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valedhelgwath
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Post#6 » Wed Sep 15, 2004 12:58 pm

So, the Uruks weren't different from the Orcs then?


The Uruk hai were a strain of Orcs bred by Sauron and first seen in Middle Earth in TA 2475 when they sacked Osgiliath. Unlike normal orcs, they were tall, walked straight and were not weakened by sunlight. I think Sauron had just perfected the Orcs which Melkor had created by selective breeding, rather than cross breeding with Men.

Tolkien was also in a dilemna has to the origin of Orcs. Although in the Silmarillion it links their creation to captured Elves, Tolkien also wrote that the earliest Orcs were perhaps lesser Maiar spirits in flesh form. As to being immortal, nothing is really mentioned either way, but it is thought that part of the corruption would have included the loss of immortality.

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floyd_n_milan
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Post#7 » Wed Sep 15, 2004 1:24 pm

Another question!!!

Why would an Elvish rope hurt Gollum?

I must thank Gildor for this one. His needle hurt him and gave me the question!!!

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floyd_n_milan
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Post#8 » Wed Sep 15, 2004 2:33 pm

The Uruk hai were a strain of Orcs bred by Sauron and first seen in Middle Earth in TA 2475 when they sacked Osgiliath


I don't know about the dates. But, if sacking of Osgilliath is during the battle of the Pelennor fields, then read on, otherwise forget it.

So, what about the Uruks who carried Merry and Pippin? Ugluk i suppose? I think the chapter "Uruk Hai" in TFOTR

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grondmaster
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Post#9 » Wed Sep 15, 2004 4:34 pm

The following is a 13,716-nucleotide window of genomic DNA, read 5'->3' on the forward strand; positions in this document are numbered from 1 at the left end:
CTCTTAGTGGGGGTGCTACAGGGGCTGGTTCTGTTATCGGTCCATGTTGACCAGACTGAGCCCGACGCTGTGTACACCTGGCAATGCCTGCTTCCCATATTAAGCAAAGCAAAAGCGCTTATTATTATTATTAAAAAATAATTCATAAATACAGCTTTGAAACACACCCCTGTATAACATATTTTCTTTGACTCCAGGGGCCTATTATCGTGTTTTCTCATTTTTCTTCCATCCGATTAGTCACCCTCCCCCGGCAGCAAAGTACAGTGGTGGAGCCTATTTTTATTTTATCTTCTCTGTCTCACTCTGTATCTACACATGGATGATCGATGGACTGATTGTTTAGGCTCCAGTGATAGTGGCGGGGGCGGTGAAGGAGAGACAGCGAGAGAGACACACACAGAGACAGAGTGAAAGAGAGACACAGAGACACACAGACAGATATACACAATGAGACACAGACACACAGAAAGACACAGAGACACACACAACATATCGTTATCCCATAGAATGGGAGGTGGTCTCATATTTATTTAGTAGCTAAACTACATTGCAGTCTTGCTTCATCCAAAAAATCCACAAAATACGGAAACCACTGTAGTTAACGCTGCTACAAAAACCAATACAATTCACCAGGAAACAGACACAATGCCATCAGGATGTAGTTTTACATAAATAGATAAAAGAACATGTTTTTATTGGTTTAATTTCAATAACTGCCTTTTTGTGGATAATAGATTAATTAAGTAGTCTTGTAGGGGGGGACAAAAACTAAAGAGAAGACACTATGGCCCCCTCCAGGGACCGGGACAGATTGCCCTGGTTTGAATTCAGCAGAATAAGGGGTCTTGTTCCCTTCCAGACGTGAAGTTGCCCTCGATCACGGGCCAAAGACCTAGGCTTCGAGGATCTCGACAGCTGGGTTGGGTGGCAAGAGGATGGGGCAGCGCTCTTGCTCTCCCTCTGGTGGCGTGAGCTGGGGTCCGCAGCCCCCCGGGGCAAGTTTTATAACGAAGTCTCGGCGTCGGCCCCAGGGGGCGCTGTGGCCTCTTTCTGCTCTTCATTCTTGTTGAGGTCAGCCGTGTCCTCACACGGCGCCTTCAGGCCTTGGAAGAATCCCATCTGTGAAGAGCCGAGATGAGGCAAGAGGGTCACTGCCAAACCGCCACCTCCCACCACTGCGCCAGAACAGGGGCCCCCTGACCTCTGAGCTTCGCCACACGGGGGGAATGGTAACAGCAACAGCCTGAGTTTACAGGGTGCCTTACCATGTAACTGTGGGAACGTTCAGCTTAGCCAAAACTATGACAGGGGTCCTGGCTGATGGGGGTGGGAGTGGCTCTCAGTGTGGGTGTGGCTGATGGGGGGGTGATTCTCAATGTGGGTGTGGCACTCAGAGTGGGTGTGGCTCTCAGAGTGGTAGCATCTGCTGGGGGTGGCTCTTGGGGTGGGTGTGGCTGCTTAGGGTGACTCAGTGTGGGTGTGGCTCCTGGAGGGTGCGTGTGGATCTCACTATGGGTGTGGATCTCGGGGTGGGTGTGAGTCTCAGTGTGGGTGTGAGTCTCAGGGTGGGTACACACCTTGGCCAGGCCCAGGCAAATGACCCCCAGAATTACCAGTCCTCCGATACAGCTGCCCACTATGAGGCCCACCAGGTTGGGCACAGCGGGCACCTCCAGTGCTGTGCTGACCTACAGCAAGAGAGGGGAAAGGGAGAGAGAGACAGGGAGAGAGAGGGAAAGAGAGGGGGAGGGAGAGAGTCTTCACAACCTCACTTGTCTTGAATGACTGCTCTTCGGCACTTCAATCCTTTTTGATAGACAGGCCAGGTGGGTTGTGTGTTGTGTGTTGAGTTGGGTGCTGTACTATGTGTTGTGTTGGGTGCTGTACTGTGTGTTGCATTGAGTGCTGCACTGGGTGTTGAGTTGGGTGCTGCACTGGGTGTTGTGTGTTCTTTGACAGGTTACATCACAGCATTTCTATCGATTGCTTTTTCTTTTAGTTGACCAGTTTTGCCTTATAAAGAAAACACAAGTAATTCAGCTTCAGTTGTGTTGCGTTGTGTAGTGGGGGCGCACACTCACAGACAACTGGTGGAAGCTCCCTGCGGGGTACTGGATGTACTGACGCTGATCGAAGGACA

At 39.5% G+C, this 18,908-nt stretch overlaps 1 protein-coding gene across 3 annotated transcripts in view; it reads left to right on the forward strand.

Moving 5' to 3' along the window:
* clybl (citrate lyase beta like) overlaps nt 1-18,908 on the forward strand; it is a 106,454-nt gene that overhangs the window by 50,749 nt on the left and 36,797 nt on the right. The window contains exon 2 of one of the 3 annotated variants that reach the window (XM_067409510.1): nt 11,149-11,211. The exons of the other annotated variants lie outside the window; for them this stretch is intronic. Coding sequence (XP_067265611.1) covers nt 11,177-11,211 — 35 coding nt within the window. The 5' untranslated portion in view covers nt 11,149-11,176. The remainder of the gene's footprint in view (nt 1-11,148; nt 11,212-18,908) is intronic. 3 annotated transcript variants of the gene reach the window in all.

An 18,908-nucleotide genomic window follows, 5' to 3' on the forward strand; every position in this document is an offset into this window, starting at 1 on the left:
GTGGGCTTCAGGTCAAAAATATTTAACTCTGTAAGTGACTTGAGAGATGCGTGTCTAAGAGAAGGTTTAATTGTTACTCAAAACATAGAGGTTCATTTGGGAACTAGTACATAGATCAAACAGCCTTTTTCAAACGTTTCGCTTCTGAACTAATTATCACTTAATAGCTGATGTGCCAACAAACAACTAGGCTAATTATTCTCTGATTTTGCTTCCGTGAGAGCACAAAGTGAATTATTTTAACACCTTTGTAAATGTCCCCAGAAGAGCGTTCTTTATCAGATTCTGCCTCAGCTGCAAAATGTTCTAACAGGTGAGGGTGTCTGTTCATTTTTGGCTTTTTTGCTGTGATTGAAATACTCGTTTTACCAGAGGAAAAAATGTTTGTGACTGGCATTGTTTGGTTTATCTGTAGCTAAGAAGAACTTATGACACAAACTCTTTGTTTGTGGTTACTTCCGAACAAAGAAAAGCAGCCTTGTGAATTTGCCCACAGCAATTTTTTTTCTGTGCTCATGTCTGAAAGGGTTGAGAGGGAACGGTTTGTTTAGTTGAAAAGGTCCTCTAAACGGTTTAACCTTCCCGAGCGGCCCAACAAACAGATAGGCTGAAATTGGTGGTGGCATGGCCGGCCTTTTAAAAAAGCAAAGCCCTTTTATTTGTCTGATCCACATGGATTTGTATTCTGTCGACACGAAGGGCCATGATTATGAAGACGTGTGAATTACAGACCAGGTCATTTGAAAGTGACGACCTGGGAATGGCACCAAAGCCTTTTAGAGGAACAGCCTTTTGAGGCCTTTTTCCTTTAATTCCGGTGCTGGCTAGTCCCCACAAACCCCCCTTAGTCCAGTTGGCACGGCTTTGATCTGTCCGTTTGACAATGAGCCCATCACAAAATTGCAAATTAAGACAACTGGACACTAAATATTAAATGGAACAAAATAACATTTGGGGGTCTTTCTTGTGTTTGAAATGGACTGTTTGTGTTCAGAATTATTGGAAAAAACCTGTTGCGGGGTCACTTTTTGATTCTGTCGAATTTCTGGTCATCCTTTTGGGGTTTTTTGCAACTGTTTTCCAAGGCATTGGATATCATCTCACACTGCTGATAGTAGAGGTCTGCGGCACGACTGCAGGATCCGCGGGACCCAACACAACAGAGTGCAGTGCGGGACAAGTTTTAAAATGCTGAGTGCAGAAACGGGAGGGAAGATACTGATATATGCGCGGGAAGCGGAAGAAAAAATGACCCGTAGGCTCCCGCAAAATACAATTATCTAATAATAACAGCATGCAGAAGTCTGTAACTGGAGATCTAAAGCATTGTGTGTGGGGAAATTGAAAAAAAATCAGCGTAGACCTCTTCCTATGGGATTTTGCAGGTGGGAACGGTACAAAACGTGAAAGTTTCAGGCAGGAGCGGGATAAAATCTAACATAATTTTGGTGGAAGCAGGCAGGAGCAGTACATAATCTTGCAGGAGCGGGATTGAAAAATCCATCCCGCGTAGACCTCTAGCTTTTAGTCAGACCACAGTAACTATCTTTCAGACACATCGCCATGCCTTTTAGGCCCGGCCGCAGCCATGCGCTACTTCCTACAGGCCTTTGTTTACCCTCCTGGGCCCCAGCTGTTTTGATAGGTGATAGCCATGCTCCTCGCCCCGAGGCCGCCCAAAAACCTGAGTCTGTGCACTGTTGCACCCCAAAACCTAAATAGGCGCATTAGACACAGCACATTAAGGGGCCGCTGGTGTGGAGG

The Battle of Pelennor Fields occurred on the 'Ides of March' 3019 TA, some 544 years after the sack of Osgilliath.

I wonder if the Witchking even received that warning of Caesar's? Probably did, but just chose to ignore it, thinking himself immortal. :elfbiggrin:
1. What was the point of taking Pippin to Minas Tirith?
Sauron was sending a Ringwraith to Isenguard to retrieve Pippin from the clutches of Saruman, thus Gandalf wanted to get Pippin away from the area. For if Pippin was captured he would spill the beans about Frodo's mission. The safest place in Middle-earth for Pippin to be hidden was Minas Tirith.
2. What was the expected path for Frodo to take to Mordor which would have been thought about at the Counsil of Elrond?
I think they considered the project so hopeless, that Elrond just wanted the Ring out of Rivendell and Gandalf was going to have to play it by ear once he had conferred with Celeborn and Galadriel.
3. Where do they get all the metal and stuff required for the armies from???
From all the little people in the country's savings and plowshares. The rulers would also go into debt to finance their wars, thus requiring higher taxes; and sometimes they would even trump-up charges against their creditors to keep from having to pay off their war debts.
'Share and enjoy'

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bugyfeanor
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Post#10 » Wed Sep 15, 2004 6:12 pm

Why would an Elvish rope hurt Gollum?


I would say that's because Gollum possessed (or, rather, "was" possessed by) the Ring for 500 years, so he might've grown to a certain distaste of Elvish things. He was regressing very much (remember the cooked food episode, both in the book and the movie).
Anyway, I'm sure someone will find a better answer to your question...
Evil may yet be good to have been ... and yet remain evil. (Silmarillion)